“The United States must immediately freeze all aspects of our cooperation with Saudi Arabia, including any arms sales and security cooperation beyond what is absolutely necessary to defend US personnel and interests,” Menendez wrote.
He said that the “terrible” decision made by OPEC+, an organization made up of countries including Saudi Arabia, Russia, Iraq and Iran that export oil, would “help underwrite [Russian President Vladimir Putin’s war.”
“There simply is no room to play both sides of this conflict – either you support the rest of the free world in trying to stop a war criminal from violently wiping off an entire country off of the map, or you support him,” he added.
The senator pledged that he will not approve any cooperation with Saudi Arabia on the Foreign Relations Committee unless and until the nation’s leadership changes its decision.
Saudi Arabia’s energy scale-back has been criticized by numerous Democrats since it was announced on Wednesday.
The 2 million-barrel-per-day cut will likely contribute to a spike in gas prices in the US, which may affect Democrats’ chances in the midterm elections next month.
Sen. Bernie Sanders (I-Vt.) advocated on Friday for pulling US troops out of Saudi Arabia in response to the move.
“If Saudi Arabia, one of the worst violators of human rights in the world, wants to partner with Russia to jack up US gas prices, it can get Putin to defend its monarchy,” he wrote.
“We must pull all US troops out of Saudi Arabia, stop selling them weapons & end its price-fixing oil cartel,” he continued.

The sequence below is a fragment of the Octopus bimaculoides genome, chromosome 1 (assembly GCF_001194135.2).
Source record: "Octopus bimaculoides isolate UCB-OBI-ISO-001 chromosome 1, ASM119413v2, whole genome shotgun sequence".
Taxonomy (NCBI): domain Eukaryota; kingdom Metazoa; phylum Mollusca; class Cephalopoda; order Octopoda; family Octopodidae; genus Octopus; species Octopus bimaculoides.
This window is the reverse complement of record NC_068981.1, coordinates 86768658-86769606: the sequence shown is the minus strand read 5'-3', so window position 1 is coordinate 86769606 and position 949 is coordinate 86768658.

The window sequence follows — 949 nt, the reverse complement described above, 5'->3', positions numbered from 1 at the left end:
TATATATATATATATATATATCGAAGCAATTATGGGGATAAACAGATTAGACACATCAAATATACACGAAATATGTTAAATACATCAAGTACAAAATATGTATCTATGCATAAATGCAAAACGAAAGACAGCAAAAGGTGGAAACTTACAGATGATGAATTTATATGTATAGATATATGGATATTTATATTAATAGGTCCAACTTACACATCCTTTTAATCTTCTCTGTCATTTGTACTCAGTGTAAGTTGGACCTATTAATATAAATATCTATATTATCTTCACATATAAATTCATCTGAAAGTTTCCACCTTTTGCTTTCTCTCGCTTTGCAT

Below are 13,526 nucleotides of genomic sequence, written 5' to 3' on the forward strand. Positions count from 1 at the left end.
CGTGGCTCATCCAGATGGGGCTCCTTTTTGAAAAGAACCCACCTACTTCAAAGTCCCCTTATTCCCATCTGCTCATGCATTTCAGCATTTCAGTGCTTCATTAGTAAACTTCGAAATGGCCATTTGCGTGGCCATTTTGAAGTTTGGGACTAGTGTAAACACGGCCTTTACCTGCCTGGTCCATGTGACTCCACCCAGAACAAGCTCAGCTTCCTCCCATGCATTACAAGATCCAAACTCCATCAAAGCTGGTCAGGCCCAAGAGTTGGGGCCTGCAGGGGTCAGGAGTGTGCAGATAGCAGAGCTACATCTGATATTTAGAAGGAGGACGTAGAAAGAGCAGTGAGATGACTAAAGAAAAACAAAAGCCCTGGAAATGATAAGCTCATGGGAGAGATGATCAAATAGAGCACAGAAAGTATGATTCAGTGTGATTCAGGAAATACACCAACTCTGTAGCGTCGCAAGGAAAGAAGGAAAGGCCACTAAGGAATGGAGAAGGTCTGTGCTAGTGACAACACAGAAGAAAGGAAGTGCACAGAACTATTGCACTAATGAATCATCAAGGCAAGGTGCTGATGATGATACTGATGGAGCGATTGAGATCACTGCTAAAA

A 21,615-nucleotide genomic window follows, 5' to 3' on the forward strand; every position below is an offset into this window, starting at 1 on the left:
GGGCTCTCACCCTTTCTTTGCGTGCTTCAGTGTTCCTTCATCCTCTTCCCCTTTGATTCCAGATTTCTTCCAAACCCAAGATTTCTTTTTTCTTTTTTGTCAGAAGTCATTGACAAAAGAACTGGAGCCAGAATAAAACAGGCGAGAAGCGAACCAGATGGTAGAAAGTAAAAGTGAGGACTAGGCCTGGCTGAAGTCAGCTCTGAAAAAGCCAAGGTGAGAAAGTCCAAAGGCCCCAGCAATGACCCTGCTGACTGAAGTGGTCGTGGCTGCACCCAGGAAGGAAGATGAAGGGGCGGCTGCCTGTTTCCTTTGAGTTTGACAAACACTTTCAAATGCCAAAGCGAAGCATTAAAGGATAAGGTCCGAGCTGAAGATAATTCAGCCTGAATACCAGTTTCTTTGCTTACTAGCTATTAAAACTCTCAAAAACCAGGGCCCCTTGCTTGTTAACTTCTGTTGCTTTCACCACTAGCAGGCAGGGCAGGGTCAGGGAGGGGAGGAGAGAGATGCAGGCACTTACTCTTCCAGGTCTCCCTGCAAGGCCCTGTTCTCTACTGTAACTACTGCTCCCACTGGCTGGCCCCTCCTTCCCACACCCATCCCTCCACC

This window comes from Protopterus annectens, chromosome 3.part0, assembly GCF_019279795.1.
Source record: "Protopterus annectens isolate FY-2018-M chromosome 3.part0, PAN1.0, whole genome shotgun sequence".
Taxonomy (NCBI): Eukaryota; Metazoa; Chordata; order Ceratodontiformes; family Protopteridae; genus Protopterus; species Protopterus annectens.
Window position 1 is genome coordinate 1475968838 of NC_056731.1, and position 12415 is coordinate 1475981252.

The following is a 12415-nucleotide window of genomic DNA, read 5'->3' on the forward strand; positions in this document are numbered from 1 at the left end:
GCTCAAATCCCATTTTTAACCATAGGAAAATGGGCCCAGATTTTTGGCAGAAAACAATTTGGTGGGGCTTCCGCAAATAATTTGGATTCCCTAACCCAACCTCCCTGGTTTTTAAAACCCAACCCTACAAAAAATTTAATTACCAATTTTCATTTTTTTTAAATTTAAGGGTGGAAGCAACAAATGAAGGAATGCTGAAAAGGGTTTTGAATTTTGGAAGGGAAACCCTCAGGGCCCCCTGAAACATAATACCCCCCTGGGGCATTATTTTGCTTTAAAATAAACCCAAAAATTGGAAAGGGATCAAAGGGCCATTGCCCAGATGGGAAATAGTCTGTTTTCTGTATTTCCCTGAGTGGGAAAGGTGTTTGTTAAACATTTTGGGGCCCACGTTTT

The Joe Biden administration agreed that Saudi Arabia’s choice showed solidarity with Putin.
“It’s clear that OPEC+ is aligning with Russia with today’s announcement,” noted White House press secretary Karine Jean-Pierre shortly after the announcement of the cut.
US Democratic Senator Richard Blumenthal and Democratic Representative Ro Khanna are proposing new legislation to stop providing weapons to Saudi Arabia, in response to Riyadh’s decision to back OPEC+ cuts to oil production.
“The Saudi decision was a pointed blow to the US, but the US also has a way to respond: It can promptly pause the massive transfer of American warfare technology into the eager hands of the Saudis,” Blumenthal, who serves on the Senate Armed Services Committee, and Khanna said in a Sunday article for POLITICO.
They argued that what Washington perceives as Saudi Arabia’s support for Russia merits a “far-reaching review of the US-Saudi relationship”.
Blumenthal and Khanna emphasized that Saudi Arabia largely depends on US defense assistance and will be forced to “come back to the table and negotiate with the US in good faith” if Washington deprives Riyadh of arms supplies.
“…We are proposing bicameral legislation in the Senate and House on Tuesday that will immediately halt all US arms sales to Saudi Arabia,” the US lawmakers said, adding that the proposed pause of US military supplies should include “the controversial, new and hastily planned Red Sands testing facilities in Saudi Arabia”.
If faced with a ban on arms sales, the Saudis will find it very challenging to find foreign replacements, according to Blumenthal and Khanna.
“And any ban could be temporary — until Saudi Arabia reconsiders its embrace of Putin,” the US lawmakers noted.